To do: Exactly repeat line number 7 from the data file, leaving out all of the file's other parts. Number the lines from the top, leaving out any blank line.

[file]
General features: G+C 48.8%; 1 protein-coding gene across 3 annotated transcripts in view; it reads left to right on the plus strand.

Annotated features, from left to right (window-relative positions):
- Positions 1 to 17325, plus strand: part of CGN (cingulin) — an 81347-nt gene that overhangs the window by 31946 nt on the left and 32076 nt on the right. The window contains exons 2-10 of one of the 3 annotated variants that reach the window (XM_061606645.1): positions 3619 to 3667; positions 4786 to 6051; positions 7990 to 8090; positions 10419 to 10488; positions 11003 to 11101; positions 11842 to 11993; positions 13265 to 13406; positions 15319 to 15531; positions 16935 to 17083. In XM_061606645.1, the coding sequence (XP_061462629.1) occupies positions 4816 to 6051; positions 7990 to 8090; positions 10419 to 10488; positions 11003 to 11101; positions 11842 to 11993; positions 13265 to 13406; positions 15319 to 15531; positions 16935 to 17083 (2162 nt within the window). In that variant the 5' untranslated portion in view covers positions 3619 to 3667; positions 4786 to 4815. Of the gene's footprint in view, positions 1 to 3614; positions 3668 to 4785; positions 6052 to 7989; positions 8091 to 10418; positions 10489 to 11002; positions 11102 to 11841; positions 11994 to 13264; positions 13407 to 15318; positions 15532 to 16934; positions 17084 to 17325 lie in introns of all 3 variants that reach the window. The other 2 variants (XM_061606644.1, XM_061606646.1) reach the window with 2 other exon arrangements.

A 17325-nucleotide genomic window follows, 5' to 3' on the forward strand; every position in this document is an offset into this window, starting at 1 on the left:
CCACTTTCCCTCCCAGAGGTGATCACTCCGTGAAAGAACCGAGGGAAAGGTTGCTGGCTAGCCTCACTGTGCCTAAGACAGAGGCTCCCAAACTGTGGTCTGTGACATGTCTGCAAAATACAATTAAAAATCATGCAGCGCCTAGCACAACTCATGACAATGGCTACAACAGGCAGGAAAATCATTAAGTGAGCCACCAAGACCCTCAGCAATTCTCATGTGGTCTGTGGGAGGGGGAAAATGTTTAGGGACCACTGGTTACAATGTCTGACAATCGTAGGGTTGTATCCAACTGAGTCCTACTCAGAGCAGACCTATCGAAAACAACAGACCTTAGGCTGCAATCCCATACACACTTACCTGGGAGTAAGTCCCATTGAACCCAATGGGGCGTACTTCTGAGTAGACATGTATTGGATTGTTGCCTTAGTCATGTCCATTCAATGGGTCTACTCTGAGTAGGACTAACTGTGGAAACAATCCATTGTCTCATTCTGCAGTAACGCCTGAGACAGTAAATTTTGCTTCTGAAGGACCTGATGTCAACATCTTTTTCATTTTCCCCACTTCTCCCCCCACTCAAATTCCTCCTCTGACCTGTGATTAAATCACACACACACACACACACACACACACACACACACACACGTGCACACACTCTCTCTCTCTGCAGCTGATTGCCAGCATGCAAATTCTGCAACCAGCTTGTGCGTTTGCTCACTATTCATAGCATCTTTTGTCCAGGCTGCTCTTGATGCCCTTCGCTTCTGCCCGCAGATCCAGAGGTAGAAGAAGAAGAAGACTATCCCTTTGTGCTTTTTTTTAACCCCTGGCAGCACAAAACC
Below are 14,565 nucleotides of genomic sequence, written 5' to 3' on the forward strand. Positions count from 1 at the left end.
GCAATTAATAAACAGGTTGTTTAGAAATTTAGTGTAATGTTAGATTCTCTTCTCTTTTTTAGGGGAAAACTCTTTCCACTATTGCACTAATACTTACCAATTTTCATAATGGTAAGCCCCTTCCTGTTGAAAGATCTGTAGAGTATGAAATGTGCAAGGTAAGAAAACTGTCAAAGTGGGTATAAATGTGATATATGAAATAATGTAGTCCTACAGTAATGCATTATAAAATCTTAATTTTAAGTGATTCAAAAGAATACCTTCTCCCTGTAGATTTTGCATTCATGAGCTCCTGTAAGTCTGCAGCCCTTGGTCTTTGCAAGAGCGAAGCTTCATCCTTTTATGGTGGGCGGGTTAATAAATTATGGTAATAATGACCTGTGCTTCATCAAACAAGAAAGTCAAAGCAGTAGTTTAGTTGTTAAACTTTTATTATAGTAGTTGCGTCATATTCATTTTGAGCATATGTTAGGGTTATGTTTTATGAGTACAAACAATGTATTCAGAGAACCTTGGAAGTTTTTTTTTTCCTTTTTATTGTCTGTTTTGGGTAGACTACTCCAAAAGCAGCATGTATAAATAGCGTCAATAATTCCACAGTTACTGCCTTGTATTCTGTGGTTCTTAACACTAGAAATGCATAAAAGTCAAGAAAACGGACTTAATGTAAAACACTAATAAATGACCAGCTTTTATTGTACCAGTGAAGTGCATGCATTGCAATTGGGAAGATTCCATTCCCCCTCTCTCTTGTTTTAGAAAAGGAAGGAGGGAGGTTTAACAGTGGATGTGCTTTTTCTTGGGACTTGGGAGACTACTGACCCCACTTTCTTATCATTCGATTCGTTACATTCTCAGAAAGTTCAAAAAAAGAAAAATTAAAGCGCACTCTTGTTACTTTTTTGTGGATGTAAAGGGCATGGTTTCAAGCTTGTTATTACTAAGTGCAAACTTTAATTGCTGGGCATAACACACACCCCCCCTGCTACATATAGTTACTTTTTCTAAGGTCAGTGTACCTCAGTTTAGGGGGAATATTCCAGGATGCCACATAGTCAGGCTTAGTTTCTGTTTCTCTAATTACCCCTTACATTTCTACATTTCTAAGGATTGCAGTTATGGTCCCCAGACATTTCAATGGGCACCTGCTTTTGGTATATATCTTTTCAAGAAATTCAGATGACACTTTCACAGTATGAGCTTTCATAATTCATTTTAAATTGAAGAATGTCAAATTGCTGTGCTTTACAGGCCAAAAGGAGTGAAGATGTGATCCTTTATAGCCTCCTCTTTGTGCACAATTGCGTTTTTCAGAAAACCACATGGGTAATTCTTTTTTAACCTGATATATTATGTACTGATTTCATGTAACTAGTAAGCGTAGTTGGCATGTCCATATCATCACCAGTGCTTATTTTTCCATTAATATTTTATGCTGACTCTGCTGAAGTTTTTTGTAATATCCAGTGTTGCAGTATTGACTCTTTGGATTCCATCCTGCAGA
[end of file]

GCAATTAATAAACAGGTTGTTTAGAAATTTAGTGTAATGTTAGATTCTCTTCTCTTTTTTAGGGGAAAACTCTTTCCACTATTGCACTAATACTTACCAATTTTCATAATGGTAAGCCCCTTCCTGTTGAAAGATCTGTAGAGTATGAAATGTGCAAGGTAAGAAAACTGTCAAAGTGGGTATAAATGTGATATATGAAATAATGTAGTCCTACAGTAATGCATTATAAAATCTTAATTTTAAGTGATTCAAAAGAATACCTTCTCCCTGTAGATTTTGCATTCATGAGCTCCTGTAAGTCTGCAGCCCTTGGTCTTTGCAAGAGCGAAGCTTCATCCTTTTATGGTGGGCGGGTTAATAAATTATGGTAATAATGACCTGTGCTTCATCAAACAAGAAAGTCAAAGCAGTAGTTTAGTTGTTAAACTTTTATTATAGTAGTTGCGTCATATTCATTTTGAGCATATGTTAGGGTTATGTTTTATGAGTACAAACAATGTATTCAGAGAACCTTGGAAGTTTTTTTTTTCCTTTTTATTGTCTGTTTTGGGTAGACTACTCCAAAAGCAGCATGTATAAATAGCGTCAATAATTCCACAGTTACTGCCTTGTATTCTGTGGTTCTTAACACTAGAAATGCATAAAAGTCAAGAAAACGGACTTAATGTAAAACACTAATAAATGACCAGCTTTTATTGTACCAGTGAAGTGCATGCATTGCAATTGGGAAGATTCCATTCCCCCTCTCTCTTGTTTTAGAAAAGGAAGGAGGGAGGTTTAACAGTGGATGTGCTTTTTCTTGGGACTTGGGAGACTACTGACCCCACTTTCTTATCATTCGATTCGTTACATTCTCAGAAAGTTCAAAAAAAGAAAAATTAAAGCGCACTCTTGTTACTTTTTTGTGGATGTAAAGGGCATGGTTTCAAGCTTGTTATTACTAAGTGCAAACTTTAATTGCTGGGCATAACACACACCCCCCCTGCTACATATAGTTACTTTTTCTAAGGTCAGTGTACCTCAGTTTAGGGGGAATATTCCAGGATGCCACATAGTCAGGCTTAGTTTCTGTTTCTCTAATTACCCCTTACATTTCTACATTTCTAAGGATTGCAGTTATGGTCCCCAGACATTTCAATGGGCACCTGCTTTTGGTATATATCTTTTCAAGAAATTCAGATGACACTTTCACAGTATGAGCTTTCATAATTCATTTTAAATTGAAGAATGTCAAATTGCTGTGCTTTACAGGCCAAAAGGAGTGAAGATGTGATCCTTTATAGCCTCCTCTTTGTGCACAATTGCGTTTTTCAGAAAACCACATGGGTAATTCTTTTTTAACCTGATATATTATGTACTGATTTCATGTAACTAGTAAGCGTAGTTGGCATGTCCATATCATCACCAGTGCTTATTTTTCCATTAATATTTTATGCTGACTCTGCTGAAGTTTTTTGTAATATCCAGTGTTGCAGTATTGACTCTTTGGATTCCATCCTGCAGA